YDS: The Clare Spark Blog

March 9, 2011

“What is history?”

     That was the name of a book by E. H. Carr, noted historian. Graduate students were supposed to read it in graduate school. However, this blog is about two kinds of “history” writing, incompatible with each other.

It is possible to write history within an entirely religious framework. 1. The deity intervenes in the everyday affairs of humanity, or 2. An undefined entity called “human nature” defies all attempts made by “secularists” to improve the condition of others and oneself, or 3. Civilizations rise and fall, hence there can be no “progress” based upon an improved study of the world around us, followed by measures taken to rectify the errors of the past.

I have encountered many historians writing under these assumptions: the cultural historians I mentioned who dominate the teaching of slavery, the Civil War, and Reconstruction (see my blog https://clarespark.com/2011/02/27/remembering-ralph-bunche-american/, where their names are listed.) In one instance, the leading historian of this group wrote to me that the effects of slavery still lingered, though he did not say what they were, or how such a claim could be proven.

Similarly, today I read an essay by Victor Davis Hanson in National Review Online in which the author contrasted the “therapeutic” view of human nature (he doesn’t like it) with the “tragic view” that he does like, lamenting that it is to be found in literature and not a guide to political choices. It is worth noting that the tragic view has been rightly identified by some as the viewpoint of a declining class that peers into the future and sees nothing but darkness. In Greek tragedy, the hero fell because of hubris or pride. He should have understood that the gods were spinning our fate, and to defy their divine plans was to court the fate of Prometheus.

The other kind of historian is a Promethean, and is denounced as secularist by “traditionalists.” Count me in their city of the damned. These are our crimes against the fates.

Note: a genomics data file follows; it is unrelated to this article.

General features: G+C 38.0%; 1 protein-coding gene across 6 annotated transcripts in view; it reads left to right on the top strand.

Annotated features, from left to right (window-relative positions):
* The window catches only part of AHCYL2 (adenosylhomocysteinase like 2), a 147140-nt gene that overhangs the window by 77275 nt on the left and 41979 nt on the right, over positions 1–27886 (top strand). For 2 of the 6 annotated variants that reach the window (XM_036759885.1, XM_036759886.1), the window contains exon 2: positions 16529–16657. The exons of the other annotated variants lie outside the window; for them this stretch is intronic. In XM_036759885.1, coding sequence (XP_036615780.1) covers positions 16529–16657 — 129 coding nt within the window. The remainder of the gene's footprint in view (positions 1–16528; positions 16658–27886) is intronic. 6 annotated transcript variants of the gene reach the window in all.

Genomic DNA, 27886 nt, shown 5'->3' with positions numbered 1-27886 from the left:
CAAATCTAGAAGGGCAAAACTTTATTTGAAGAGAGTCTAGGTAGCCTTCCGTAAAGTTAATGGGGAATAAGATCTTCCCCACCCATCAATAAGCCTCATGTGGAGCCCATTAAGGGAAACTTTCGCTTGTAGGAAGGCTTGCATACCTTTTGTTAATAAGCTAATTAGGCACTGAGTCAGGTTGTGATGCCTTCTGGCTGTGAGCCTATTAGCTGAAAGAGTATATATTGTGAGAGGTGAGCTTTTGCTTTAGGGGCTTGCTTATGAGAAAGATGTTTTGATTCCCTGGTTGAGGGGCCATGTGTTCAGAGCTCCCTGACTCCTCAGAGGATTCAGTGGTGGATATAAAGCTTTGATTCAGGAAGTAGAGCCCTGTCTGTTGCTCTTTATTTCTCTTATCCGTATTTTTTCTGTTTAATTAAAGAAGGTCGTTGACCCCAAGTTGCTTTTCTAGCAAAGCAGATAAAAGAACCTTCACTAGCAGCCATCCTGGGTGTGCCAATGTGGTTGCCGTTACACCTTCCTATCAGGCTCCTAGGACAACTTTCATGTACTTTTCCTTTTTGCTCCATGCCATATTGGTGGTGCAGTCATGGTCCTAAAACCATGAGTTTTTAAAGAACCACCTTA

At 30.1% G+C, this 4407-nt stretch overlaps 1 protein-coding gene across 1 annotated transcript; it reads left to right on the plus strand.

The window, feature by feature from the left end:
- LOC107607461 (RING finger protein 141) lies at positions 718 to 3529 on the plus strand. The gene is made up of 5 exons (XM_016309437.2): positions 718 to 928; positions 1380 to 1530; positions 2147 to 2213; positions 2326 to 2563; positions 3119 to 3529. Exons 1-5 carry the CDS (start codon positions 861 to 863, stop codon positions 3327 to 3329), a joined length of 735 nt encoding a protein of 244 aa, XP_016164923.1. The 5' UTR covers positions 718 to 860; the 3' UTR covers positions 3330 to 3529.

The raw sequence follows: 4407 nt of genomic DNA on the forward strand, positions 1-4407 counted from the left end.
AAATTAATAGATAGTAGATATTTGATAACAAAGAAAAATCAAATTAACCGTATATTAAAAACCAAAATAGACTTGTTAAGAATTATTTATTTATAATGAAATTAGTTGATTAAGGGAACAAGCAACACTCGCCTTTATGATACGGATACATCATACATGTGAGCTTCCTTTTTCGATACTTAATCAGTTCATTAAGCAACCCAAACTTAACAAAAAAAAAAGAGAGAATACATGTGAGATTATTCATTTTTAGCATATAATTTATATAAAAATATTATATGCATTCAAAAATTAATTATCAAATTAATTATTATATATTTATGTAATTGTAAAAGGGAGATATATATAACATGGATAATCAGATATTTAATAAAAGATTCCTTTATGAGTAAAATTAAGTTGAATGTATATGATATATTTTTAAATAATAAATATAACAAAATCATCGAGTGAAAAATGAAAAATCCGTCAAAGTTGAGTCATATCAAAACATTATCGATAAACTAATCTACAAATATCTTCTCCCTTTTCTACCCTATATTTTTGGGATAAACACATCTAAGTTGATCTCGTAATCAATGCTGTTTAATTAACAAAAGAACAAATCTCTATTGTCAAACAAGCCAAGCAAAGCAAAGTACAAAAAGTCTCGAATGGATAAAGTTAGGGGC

1. We pry into the affairs of our betters. We read their private letters, diaries, and journals, along with their public pronouncements. But even their most private utterances are taken with a grain of salt, for they may be leaving a false record for posterity or may simply be fallible as we all are in dealing with touchy issues that are entangled with emotional defenses. It is sometimes said that only the mature historian should attempt biography. Young persons are still wet behind the ears, emotionally speaking. In any case, we footnote our sources so that others may check out our veracity in transmitting the historical record. It is outrageous that most publishers consign these to “endnotes” instead of putting them on the page where they are referenced.

2. We do not assume the role of analyst of today’s conflicts and events, for we have not access to primary source materials, unless they are leaked, and even then we have only hints. Our betters tend to keep the good stuff away from the public eye. That is why James O’Keefe’s sting operation in exposing the views of  NPR executive  Ron Schiller is arousing hysteria in liberal circles.

3. We do not use the past as a foreshadowing or “anticipation” of the future. Unless we are Hegelian Marxists, there is no telos. And even Marx said once that men make history, but not under conditions of their own choosing. Too bad he went into prophet mode in his most influential work. But that is what organic thinkers do. For them, human history is analogous to the life cycle of a plant (e.g. Goethe), but we are not plants. Historians should study the past so that we may move on, while respecting the power of the human will and imagination to avoid preventable disasters and to increase the life chances for those who are needlessly burdened and slaughtered. We cannot be, must not be, “activist scholars” for that presumes a god-like omniscience or obeisance to a social movement; perhaps too that there is a telos or predetermined course for history, which we are hurrying on or making with our timely interventions. It is hard enough to do any kind of helpful history, given the sources at hand. But we can and must compare competing narratives of the past as disseminated by politicians, pundits, and all other communicators. Nothing and no one is sacred, especially not our own work. Writing history entails reconfiguring the past and sometimes, with new evidence,  overthrowing our own most cherished assumptions. If we can’t do that, we don’t deserve the name of scholar, but are courtiers or theologians.  Which is fine, only don’t pretend to be a participant in the Enlightenment or in the profession of  writing history.

4. Herman Melville, when queried, answered that he was neither optimistic nor pessimistic, but realistic. That is why I continue to read Melville and inspect the distortions of his work promulgated by optimists and pessimists.  Historians had better be close readers.

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